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'Money Walks': The new L.A. Times fiction serial, Part 1

fiction experimentLos Angeles TimesMoney Walks

Moneywalks1
Today the L.A. Times launches a project in fiction, a multi-contributor serial called "Money Walks." The first installment, written by Mary McNamara, introduces us to a world much like our own, different only in that all the money has disappeared. Or maybe that isn't different at all.

In "Money Walks," each short chapter will be written by a different Los Angeles novelist, including Jerry Stahl, Marissa Silver, Seth Greenland, Denise Hamilton and Aimee Bender. Mary McNamara promises she'll wrap it all up April 24.

That's the eve of the Festival of Books, where you'll be able to see all of our participating authors. Many are on panels, where they'll be taking questions.

If you catch them in the right mood, they might tell you what it's like to be handed the narrative baton, asked to write 600 words and given a deadline of, oh, yesterday. Or how they decided to steer the fortunes of the church of Rev. Franco Laguna and his treasurer Maureen, who has "a quivering sharpness; when she walked, he sometimes thought he could hear the sunlight, the breeze, the atoms of the air scream as they were shorn in two."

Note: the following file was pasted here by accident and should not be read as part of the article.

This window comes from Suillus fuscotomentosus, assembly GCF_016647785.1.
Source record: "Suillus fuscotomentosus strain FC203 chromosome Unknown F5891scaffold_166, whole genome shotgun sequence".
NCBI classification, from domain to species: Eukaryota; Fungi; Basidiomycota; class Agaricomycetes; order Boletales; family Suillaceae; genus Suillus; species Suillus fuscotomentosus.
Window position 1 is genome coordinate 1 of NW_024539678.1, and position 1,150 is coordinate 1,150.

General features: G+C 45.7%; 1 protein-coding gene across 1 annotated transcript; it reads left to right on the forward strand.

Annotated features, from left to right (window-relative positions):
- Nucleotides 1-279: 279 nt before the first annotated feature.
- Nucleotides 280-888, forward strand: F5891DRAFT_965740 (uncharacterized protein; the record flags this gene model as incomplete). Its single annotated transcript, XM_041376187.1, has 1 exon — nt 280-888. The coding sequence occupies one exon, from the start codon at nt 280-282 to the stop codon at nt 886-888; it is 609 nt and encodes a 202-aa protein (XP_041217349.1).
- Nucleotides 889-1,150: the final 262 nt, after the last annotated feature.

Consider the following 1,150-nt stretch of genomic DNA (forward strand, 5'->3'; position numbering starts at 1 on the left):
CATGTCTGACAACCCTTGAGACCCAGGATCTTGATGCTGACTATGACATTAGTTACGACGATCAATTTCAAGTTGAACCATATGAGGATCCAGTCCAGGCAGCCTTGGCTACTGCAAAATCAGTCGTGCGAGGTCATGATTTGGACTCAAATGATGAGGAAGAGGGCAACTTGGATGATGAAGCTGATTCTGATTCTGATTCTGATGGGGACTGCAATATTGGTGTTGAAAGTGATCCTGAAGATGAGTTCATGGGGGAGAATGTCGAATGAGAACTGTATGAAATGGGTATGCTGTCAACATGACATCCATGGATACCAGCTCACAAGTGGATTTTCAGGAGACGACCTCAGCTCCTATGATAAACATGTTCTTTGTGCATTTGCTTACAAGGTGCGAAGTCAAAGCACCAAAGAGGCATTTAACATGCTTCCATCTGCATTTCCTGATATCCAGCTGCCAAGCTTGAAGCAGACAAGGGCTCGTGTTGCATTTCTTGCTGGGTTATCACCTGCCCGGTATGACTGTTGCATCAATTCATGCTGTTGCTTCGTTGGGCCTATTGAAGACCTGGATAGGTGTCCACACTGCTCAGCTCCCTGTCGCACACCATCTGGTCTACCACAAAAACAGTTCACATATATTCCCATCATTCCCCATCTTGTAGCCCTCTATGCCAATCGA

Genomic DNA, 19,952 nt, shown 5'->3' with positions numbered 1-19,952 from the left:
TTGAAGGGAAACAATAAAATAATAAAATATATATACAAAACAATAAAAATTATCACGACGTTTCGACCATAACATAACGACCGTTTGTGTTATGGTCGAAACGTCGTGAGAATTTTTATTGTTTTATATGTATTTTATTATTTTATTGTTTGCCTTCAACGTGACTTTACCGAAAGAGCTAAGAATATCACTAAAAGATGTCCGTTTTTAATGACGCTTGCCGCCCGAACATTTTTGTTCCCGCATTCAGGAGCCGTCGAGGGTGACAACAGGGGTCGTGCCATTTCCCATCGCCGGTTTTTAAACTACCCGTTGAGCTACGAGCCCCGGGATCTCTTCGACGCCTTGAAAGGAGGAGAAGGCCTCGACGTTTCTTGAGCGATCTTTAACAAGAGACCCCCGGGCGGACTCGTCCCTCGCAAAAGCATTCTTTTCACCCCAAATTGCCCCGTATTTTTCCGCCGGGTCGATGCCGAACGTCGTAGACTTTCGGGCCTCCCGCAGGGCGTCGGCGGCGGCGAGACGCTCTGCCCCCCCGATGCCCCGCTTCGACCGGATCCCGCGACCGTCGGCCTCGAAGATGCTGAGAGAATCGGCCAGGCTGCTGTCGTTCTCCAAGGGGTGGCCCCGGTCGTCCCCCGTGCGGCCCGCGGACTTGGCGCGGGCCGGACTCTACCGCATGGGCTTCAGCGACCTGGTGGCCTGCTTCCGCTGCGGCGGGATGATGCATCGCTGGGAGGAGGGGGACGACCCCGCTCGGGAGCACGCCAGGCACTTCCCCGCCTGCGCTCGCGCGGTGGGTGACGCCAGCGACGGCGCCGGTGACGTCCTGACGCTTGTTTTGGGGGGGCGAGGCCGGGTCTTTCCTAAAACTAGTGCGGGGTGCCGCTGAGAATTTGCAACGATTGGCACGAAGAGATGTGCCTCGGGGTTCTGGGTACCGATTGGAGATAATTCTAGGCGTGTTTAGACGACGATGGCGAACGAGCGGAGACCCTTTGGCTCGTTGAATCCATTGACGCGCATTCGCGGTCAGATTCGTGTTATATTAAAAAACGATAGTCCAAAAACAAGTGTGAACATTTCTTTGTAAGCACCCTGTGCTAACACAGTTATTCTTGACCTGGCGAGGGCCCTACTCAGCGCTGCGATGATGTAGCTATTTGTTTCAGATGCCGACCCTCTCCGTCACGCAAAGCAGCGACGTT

It's hard not to hope for the best for them; the reverend, at least, seems so nice:

After a few moments, Franco lifted himself out of his chair and went to sit in the church courtyard. After weeks of rain, the weather had grown suddenly warm and the Victorian boxwood had begun its heady nocturnal bloom.

The money had been slipping away for some time now, he realized, slipping away from everyone, with their credit cards and automated bill-pays, as if it had never existed at all.

But it had. He remembered the damp and crumpled dollar bills he had hoarded as a child, money from the tooth fairy and mowing lawns, from his Confirmation and birthday cards. They had existed, though he could not for the life of him remember what he had used them for.


Installments will continue almost every day between now and April 24; don't miss Chapter 1.

-- Carolyn Kellogg

Photo by Kevin Dooley via Flickr

 
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